Narrative fixation in economics
This is a great book. Against the background of the dogmatism of much of modern economics, Edward Fullbrook has produced an innovative and wide-ranging argument for narrative pluralism. The timely book is beautifully written, accessible to all, provocative, extraordinarily insightful, and extremely compelling.
Tony Lawson, Cambridge University, UK
This fascinating and profound work should be read by all economists, and by anyone who is taken in by mainstream economics’ false claims of scientific objectivity. Fullbrook’s erudite, systematic and thoughtful investigation into the philosophical and conceptual bases of the “singular narrative” exposes the limitations of neoclassical economics and its degenerate practice, and provides a powerful critique of different models of economic rationality.
Jayati Ghosh, Jawaharlal Nehru University, India
|Chapter 1:||The narrative pluralism of physics||3|
|Chapter 2:||Intersubjective reality, intrasubjective theory||41|
|Chapter 3:||Concealed ideology||65|
|Chapter 4:||From the natural to the social||79|
|Chapter 5:||Narrative rationality||89|
|Chapter 6:||What is the difference between theories about “economic man” and theories about rats?||127|
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For anyone interested in the state of modern (mainstream) economics, and especially in the question of how and why the neoclassical school has remained so dominant over other schools since the Crash of 2008, Edward Fullbrook’s Narrative Fixation in Economics is a must-read. It goes far beyond other treatments in the way that it compares – unfavourably -- the prevailing “mono-epistemology” in economics with the norms of epistemological pluralism in the natural sciences. It shows how neoclassical economics modelled itself on Newtonian late 19th century physics; and remained fixed to that epistemology even as physics later embraced a norm of epistemological pluralism.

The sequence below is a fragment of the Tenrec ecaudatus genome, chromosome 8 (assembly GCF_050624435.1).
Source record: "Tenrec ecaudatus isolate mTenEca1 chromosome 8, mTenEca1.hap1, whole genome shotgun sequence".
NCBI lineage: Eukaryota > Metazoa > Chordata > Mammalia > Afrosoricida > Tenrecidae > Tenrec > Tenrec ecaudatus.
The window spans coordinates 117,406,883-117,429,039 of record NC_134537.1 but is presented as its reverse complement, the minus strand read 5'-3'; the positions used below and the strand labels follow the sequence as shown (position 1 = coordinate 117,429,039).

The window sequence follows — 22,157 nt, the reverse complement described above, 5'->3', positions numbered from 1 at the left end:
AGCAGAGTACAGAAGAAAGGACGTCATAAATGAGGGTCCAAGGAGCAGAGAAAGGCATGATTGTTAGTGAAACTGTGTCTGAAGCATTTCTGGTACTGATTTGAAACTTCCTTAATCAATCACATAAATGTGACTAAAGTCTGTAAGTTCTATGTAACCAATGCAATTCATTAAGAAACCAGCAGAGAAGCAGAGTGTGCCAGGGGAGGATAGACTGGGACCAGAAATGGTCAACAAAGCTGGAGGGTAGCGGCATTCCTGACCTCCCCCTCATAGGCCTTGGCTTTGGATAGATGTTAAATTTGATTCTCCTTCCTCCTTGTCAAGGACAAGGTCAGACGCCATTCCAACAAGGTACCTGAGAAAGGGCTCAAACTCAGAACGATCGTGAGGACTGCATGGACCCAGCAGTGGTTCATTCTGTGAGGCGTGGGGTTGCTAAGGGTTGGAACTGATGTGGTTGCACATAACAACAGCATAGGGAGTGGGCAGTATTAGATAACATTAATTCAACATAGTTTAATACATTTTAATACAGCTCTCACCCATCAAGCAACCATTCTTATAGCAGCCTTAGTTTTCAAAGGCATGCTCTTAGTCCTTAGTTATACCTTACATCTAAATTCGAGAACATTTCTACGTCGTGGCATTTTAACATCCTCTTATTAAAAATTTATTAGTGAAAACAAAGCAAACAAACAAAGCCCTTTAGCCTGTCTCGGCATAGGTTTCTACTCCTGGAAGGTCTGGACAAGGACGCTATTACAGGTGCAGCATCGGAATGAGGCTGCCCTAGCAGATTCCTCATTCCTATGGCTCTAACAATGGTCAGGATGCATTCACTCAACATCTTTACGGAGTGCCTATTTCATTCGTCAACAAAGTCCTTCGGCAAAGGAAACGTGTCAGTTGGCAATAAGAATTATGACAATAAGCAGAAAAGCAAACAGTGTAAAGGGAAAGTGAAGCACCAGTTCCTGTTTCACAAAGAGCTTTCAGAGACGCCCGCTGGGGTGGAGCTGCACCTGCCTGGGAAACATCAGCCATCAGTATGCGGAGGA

Robert H. Wade, London School of Economics
This genuinely original book, with its lively and engaging argumentation, is a must read for students of economics who want to remedy the deficiencies of mainstream economics as it is practiced today. Scrutinizing the weird make-believe world of mainstream economics and its narrative dogmatism, determinism and atomism, it constitutes a powerful plaidoyer for real pluralism in economics. Fullbrook brings bold new perspectives on the logic of economic choice, rationality, ideology, naturalism, and microfoundations. Whether you agree with him or not, he forces you to think.
Lars P Syll, Malmö University, Sweden
Edward Fullbrook's book is provocative and highly convincing. In very clear language, it shows us that there is no such thing as a one and unique truth, neither in natural sciences, nor in social sciences. Because reality is multifaceted, narrative pluralism is essential for the advancement of knowledge and for the good health of a democratic society. Fullbrook's reading changes our understanding of what is science and what is ideology. I hope his ideas will be taken seriously by social scientists and, especially, by economists.
André Orléan, l'École des hautes études en sciences sociales, Paris
The neoclassical monopoly in economics necessarily ignores most of what really counts, and locks out competitors. Fullbrook establishes this persuasively in a thoughtful, grounded, and accessible study. To be adequate, economic understanding requires a plurality of approaches. This book shows conclusively that no other position is tenable.
Anver Offer, All Souls College, Oxford University, UK
Edward Fullbrook's Narrative Fixation in Economics is an exceptionally erudite exploration of the descent of economics into scientism and anti-knowledge.
Julie Nelson, University of Massachusetts, Boston